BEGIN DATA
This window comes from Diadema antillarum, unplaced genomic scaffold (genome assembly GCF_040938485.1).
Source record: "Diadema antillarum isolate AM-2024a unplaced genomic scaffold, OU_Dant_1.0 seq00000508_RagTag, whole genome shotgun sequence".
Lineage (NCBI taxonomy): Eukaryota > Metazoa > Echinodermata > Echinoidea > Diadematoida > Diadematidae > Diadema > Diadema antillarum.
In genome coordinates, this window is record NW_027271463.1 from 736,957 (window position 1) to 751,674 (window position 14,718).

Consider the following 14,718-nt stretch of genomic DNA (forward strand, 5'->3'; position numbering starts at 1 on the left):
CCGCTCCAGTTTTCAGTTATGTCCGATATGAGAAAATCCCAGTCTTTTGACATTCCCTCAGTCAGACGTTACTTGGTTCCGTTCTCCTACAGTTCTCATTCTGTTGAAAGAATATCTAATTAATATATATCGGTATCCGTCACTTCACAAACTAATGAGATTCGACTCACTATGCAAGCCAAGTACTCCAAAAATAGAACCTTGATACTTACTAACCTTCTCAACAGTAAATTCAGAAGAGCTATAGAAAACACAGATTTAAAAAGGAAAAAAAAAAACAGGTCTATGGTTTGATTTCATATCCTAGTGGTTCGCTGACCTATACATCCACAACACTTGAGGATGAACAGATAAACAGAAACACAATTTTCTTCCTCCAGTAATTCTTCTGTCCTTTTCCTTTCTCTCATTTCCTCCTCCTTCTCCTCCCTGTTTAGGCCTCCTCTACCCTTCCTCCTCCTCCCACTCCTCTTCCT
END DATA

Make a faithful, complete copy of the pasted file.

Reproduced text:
This window comes from Diadema antillarum, unplaced genomic scaffold (genome assembly GCF_040938485.1).
Source record: "Diadema antillarum isolate AM-2024a unplaced genomic scaffold, OU_Dant_1.0 seq00000508_RagTag, whole genome shotgun sequence".
Lineage (NCBI taxonomy): Eukaryota > Metazoa > Echinodermata > Echinoidea > Diadematoida > Diadematidae > Diadema > Diadema antillarum.
In genome coordinates, this window is record NW_027271463.1 from 736,957 (window position 1) to 751,674 (window position 14,718).

Consider the following 14,718-nt stretch of genomic DNA (forward strand, 5'->3'; position numbering starts at 1 on the left):
CCGCTCCAGTTTTCAGTTATGTCCGATATGAGAAAATCCCAGTCTTTTGACATTCCCTCAGTCAGACGTTACTTGGTTCCGTTCTCCTACAGTTCTCATTCTGTTGAAAGAATATCTAATTAATATATATCGGTATCCGTCACTTCACAAACTAATGAGATTCGACTCACTATGCAAGCCAAGTACTCCAAAAATAGAACCTTGATACTTACTAACCTTCTCAACAGTAAATTCAGAAGAGCTATAGAAAACACAGATTTAAAAAGGAAAAAAAAAAACAGGTCTATGGTTTGATTTCATATCCTAGTGGTTCGCTGACCTATACATCCACAACACTTGAGGATGAACAGATAAACAGAAACACAATTTTCTTCCTCCAGTAATTCTTCTGTCCTTTTCCTTTCTCTCATTTCCTCCTCCTTCTCCTCCCTGTTTAGGCCTCCTCTACCCTTCCTCCTCCTCCCACTCCTCTTCCT